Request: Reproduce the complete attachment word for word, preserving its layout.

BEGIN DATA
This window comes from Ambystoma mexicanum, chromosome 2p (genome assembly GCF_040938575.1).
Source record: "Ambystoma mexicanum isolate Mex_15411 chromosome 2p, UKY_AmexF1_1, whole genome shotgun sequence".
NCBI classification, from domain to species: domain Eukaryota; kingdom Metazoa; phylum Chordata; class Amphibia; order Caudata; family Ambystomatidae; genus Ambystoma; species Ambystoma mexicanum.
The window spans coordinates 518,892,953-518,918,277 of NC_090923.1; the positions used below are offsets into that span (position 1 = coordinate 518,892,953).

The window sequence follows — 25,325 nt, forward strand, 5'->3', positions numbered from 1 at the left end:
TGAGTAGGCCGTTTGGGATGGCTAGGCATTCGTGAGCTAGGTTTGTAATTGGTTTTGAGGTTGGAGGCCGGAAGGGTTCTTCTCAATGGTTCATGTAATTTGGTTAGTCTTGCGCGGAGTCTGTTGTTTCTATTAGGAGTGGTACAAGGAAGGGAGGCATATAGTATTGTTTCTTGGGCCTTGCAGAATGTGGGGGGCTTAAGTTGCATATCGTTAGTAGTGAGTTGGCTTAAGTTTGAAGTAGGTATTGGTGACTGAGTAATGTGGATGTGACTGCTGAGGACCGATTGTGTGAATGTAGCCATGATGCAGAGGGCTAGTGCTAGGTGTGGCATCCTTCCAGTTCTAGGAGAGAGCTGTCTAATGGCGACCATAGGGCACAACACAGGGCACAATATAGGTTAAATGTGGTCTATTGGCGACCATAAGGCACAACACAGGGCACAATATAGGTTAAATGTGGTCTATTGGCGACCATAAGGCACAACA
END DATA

This window comes from Ambystoma mexicanum, chromosome 2p (genome assembly GCF_040938575.1).
Source record: "Ambystoma mexicanum isolate Mex_15411 chromosome 2p, UKY_AmexF1_1, whole genome shotgun sequence".
NCBI classification, from domain to species: domain Eukaryota; kingdom Metazoa; phylum Chordata; class Amphibia; order Caudata; family Ambystomatidae; genus Ambystoma; species Ambystoma mexicanum.
The window spans coordinates 518,892,953-518,918,277 of NC_090923.1; the positions used below are offsets into that span (position 1 = coordinate 518,892,953).

The window sequence follows — 25,325 nt, forward strand, 5'->3', positions numbered from 1 at the left end:
TGAGTAGGCCGTTTGGGATGGCTAGGCATTCGTGAGCTAGGTTTGTAATTGGTTTTGAGGTTGGAGGCCGGAAGGGTTCTTCTCAATGGTTCATGTAATTTGGTTAGTCTTGCGCGGAGTCTGTTGTTTCTATTAGGAGTGGTACAAGGAAGGGAGGCATATAGTATTGTTTCTTGGGCCTTGCAGAATGTGGGGGGCTTAAGTTGCATATCGTTAGTAGTGAGTTGGCTTAAGTTTGAAGTAGGTATTGGTGACTGAGTAATGTGGATGTGACTGCTGAGGACCGATTGTGTGAATGTAGCCATGATGCAGAGGGCTAGTGCTAGGTGTGGCATCCTTCCAGTTCTAGGAGAGAGCTGTCTAATGGCGACCATAGGGCACAACACAGGGCACAATATAGGTTAAATGTGGTCTATTGGCGACCATAAGGCACAACACAGGGCACAATATAGGTTAAATGTGGTCTATTGGCGACCATAAGGCACAACA